California neighborhood finds new ways to turn on the lights
The Future. Two neighborhoods in Menifee, California, are being built with sustainability and clean energy in mind. And in a shocker move for southern California, the homes are actually nice and affordable. With the United States Department of Energy studying how the neighborhoods’ proposed microgrid could make the development’s electricity independent, expect the new suburbs to be a blueprint for how to roll out the technology nationwide.
What if you lived in a neighborhood that never had to worry about losing power? That’s the ambition behind Durango at Shadow Mountain and Oak Shade at Shadow Mountain.
- Bloomberg reports that the combined 219 single-family homes are outfitted with:
- Batteries that store energy from 16 solar panels on each roof
- EV chargers that can turn cars into mobile power plants
- An electric heat pump water heater to regulate home temperature
- And high-efficiency appliances that reduce typical energy consumption by 40%
- Each neighborhood will be connected to create a microgrid so that energy will stay pumping even during blackouts, inclement weather, or wildfires.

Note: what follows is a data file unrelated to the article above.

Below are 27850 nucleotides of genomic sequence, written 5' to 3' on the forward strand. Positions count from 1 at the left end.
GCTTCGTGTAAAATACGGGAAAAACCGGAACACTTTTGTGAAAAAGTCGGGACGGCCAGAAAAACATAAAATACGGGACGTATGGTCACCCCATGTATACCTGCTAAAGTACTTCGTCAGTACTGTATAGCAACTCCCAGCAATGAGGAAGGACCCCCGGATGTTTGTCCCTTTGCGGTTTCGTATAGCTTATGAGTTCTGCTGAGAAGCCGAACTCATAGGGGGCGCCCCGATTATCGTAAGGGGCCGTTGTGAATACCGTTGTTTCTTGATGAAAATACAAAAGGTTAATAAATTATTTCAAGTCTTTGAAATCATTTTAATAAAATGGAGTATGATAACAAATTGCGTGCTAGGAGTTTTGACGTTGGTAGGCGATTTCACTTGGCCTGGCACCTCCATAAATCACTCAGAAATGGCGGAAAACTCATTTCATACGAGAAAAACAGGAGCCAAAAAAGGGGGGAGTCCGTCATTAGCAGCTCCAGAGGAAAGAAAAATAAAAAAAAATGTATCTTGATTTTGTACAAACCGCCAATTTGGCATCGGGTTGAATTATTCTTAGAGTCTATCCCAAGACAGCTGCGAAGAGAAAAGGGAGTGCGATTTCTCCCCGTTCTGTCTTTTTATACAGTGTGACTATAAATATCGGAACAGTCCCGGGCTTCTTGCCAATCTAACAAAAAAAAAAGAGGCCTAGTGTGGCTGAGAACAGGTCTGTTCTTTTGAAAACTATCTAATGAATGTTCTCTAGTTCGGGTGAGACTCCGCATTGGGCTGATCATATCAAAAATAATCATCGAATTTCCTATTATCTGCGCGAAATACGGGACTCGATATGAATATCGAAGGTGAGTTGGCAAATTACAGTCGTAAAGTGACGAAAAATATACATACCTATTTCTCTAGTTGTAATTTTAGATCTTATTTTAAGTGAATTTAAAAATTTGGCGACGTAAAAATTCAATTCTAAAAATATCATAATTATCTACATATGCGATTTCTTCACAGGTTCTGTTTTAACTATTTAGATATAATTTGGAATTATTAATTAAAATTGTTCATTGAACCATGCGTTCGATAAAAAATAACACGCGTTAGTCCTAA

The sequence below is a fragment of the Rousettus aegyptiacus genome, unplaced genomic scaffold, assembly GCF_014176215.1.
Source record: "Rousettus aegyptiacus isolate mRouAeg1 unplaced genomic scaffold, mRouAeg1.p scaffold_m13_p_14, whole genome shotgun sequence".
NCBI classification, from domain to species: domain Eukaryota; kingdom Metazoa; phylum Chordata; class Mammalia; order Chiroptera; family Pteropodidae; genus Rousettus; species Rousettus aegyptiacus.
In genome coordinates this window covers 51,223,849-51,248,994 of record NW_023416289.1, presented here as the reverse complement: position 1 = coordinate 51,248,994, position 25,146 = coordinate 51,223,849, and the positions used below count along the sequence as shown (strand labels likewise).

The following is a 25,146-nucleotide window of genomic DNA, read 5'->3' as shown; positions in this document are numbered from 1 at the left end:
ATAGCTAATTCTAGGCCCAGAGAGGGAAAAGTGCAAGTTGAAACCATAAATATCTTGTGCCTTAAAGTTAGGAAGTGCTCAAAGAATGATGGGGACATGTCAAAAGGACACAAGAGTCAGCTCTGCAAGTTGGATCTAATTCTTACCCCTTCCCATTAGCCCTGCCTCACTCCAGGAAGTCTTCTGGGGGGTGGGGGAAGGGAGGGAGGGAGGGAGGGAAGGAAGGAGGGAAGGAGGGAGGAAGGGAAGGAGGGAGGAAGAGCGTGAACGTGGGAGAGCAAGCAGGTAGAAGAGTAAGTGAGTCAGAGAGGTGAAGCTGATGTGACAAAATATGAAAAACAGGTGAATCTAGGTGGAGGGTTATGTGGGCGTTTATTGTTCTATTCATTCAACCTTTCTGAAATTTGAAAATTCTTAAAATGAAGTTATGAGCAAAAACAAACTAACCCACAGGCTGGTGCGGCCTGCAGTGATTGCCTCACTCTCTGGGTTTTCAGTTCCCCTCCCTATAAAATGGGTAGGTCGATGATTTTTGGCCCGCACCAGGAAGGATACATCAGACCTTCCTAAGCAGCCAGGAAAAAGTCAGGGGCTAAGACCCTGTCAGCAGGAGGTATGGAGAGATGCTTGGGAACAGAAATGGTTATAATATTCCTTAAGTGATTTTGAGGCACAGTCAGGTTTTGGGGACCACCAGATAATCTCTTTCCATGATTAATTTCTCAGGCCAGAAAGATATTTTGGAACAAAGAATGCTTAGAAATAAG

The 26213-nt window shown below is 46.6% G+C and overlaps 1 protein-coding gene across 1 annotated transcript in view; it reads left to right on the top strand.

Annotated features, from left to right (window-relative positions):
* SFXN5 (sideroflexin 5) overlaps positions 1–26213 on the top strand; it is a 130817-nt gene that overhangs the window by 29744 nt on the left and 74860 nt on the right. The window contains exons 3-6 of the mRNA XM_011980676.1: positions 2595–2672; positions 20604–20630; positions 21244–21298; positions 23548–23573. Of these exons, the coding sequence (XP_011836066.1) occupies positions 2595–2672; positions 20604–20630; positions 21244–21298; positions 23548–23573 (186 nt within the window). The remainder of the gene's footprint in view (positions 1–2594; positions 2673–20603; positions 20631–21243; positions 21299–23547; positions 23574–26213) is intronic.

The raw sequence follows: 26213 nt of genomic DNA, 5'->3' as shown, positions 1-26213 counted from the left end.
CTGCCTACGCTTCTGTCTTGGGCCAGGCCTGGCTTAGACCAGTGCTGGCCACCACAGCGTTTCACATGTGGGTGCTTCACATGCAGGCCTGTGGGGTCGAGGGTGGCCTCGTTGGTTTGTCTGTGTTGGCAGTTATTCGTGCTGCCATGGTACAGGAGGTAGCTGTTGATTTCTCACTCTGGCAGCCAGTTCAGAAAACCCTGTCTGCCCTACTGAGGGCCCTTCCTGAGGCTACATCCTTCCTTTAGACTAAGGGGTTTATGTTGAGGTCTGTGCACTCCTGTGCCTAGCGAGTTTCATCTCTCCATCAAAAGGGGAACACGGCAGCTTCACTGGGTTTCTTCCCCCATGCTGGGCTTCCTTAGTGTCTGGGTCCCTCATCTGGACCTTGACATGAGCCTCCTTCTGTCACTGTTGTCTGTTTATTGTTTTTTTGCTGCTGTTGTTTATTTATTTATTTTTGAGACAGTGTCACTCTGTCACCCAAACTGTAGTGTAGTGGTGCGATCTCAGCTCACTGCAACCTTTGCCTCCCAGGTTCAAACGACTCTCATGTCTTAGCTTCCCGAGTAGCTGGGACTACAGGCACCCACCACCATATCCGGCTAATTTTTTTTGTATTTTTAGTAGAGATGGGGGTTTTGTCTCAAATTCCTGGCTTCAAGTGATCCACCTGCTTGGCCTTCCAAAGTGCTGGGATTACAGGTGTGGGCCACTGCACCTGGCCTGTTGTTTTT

- Together, the neighborhoods will also share a 2.3 megawatt-hour “community battery” — a backup to the backup.
With each home priced between $482,000 to $578,000, the neighborhood is already attracting young families that can’t find anything affordable in nearby Los Angeles, Orange County, or San Diego.
Each neighborhood will have the ability to be “islanded” from the power grid — meaning that whatever happens to the rest of the state’s grid won’t affect the energy supply of these new developments.
But they’ll also be able to sell that excess electricity to utility company Southern California Edison, letting homeowners make a little extra coin while giving the grid some vital juice when needed.